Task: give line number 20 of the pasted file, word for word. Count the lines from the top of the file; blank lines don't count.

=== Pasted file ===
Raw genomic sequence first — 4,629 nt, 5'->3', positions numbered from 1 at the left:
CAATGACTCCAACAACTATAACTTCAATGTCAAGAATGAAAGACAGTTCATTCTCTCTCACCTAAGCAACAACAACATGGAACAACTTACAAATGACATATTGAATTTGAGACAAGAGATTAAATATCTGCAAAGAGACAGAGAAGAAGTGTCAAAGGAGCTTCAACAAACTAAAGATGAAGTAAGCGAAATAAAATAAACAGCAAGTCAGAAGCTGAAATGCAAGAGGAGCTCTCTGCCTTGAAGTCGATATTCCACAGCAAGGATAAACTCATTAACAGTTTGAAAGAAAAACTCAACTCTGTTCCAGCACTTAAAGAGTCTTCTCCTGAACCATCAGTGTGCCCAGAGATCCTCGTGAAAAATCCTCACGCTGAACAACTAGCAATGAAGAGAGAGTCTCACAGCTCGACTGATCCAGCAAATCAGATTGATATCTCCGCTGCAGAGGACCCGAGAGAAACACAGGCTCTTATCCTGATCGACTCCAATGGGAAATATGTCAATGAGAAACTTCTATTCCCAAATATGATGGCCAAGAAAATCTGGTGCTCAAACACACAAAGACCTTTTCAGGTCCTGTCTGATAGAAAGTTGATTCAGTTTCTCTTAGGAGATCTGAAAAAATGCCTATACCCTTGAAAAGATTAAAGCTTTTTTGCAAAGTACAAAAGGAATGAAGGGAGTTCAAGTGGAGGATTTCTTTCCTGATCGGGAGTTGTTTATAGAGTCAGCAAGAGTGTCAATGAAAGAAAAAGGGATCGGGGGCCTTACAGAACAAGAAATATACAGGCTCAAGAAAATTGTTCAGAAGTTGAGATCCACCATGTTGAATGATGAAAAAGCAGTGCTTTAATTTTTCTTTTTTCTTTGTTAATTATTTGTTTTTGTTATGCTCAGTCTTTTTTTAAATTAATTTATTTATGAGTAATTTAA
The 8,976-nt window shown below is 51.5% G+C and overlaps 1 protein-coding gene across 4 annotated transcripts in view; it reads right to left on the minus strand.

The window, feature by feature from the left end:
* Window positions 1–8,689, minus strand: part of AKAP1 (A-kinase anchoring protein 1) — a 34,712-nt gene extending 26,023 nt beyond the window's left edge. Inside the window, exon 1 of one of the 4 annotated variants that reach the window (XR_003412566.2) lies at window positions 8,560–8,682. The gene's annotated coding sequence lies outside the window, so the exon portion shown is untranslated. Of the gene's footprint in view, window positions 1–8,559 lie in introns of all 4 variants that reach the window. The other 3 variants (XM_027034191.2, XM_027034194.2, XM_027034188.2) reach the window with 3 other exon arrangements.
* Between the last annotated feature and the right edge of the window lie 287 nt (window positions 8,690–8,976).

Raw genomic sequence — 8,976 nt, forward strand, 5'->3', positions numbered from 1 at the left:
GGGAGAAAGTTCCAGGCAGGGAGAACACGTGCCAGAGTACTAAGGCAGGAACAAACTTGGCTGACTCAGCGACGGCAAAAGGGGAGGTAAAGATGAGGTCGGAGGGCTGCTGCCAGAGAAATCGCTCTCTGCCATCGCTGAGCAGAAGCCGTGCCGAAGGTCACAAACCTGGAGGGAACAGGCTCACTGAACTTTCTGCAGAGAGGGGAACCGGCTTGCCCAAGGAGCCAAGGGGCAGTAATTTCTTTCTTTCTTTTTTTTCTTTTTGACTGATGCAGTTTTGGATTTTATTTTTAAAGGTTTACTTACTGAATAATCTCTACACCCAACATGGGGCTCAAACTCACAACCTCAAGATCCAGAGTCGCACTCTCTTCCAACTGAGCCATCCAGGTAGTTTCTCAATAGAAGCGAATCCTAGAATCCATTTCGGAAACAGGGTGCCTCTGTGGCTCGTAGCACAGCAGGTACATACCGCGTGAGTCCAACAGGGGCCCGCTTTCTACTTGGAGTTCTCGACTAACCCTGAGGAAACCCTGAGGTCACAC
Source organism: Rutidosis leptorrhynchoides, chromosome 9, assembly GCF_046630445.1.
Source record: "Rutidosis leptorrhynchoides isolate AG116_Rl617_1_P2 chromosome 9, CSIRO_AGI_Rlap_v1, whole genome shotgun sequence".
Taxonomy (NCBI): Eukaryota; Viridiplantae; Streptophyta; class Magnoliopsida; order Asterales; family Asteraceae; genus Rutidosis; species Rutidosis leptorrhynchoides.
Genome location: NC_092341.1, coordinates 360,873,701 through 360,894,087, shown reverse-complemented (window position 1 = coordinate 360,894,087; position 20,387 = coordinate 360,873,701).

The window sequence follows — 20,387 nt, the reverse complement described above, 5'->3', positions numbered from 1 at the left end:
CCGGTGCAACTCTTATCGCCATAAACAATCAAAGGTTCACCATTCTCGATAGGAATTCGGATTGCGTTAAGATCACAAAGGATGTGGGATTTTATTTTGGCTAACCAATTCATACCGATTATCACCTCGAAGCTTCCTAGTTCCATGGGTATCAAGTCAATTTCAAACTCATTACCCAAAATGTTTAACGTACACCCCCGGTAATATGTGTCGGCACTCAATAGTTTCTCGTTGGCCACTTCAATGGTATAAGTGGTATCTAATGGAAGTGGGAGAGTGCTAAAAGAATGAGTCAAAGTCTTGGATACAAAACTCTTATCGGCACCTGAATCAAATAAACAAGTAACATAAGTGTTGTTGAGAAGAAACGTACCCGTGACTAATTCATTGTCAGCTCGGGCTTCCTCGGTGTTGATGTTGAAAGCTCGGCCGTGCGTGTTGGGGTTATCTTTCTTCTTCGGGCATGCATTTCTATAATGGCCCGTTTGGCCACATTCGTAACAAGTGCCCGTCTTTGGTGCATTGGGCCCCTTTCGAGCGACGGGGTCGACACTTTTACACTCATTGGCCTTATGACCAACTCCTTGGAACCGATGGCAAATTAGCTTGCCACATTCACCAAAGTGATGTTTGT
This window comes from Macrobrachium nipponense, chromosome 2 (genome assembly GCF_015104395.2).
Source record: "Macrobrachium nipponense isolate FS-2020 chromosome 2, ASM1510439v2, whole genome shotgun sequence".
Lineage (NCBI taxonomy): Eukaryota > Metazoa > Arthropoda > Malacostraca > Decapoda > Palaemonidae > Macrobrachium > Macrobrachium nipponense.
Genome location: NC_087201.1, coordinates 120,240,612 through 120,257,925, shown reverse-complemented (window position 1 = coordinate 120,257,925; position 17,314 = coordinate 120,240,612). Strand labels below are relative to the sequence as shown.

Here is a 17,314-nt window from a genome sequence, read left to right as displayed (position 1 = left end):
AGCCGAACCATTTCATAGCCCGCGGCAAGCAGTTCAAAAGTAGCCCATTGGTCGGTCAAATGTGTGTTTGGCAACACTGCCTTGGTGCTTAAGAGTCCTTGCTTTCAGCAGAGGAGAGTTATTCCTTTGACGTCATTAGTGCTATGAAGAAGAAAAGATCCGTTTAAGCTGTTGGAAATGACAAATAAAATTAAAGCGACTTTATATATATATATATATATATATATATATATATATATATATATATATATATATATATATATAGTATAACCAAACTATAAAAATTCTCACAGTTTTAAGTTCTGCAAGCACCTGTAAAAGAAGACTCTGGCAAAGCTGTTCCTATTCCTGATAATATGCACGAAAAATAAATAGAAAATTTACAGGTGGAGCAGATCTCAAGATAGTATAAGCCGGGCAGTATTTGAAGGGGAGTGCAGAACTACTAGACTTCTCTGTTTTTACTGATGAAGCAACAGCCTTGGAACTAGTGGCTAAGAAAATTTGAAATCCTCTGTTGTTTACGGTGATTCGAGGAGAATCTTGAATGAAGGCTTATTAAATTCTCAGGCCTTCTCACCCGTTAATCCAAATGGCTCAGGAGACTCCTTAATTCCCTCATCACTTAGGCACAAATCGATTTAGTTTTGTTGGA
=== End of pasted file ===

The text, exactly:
AGCCGAACCATTTCATAGCCCGCGGCAAGCAGTTCAAAAGTAGCCCATTGGTCGGTCAAATGTGTGTTTGGCAACACTGCCTTGGTGCTTAAGAGTCCTTGCTTTCAGCAGAGGAGAGTTATTCCTTTGACGTCATTAGTGCTATGAAGAAGAAAAGATCCGTTTAAGCTGTTGGAAATGACAAATAAAATTAAAGCGACTTTATATATATATATATATATATATATATATATATATATATATATATATATATATATATATATAGTATAACCAAACTATAAAAATTCTCACAGTTTTAAGTTCTGCAAGCACCTGTAAAAGAAGACTCTGGCAAAGCTGTTCCTATTCCTGATAATATGCACGAAAAATAAATAGAAAATTTACAGGTGGAGCAGATCTCAAGATAGTATAAGCCGGGCAGTATTTGAAGGGGAGTGCAGAACTACTAGACTTCTCTGTTTTTACTGATGAAGCAACAGCCTTGGAACTAGTGGCTAAGAAAATTTGAAATCCTCTGTTGTTTACGGTGATTCGAGGAGAATCTTGAATGAAGGCTTATTAAATTCTCAGGCCTTCTCACCCGTTAATCCAAATGGCTCAGGAGACTCCTTAATTCCCTCATCACTTAGGCACAAATCGATTTAGTTTTGTTGGA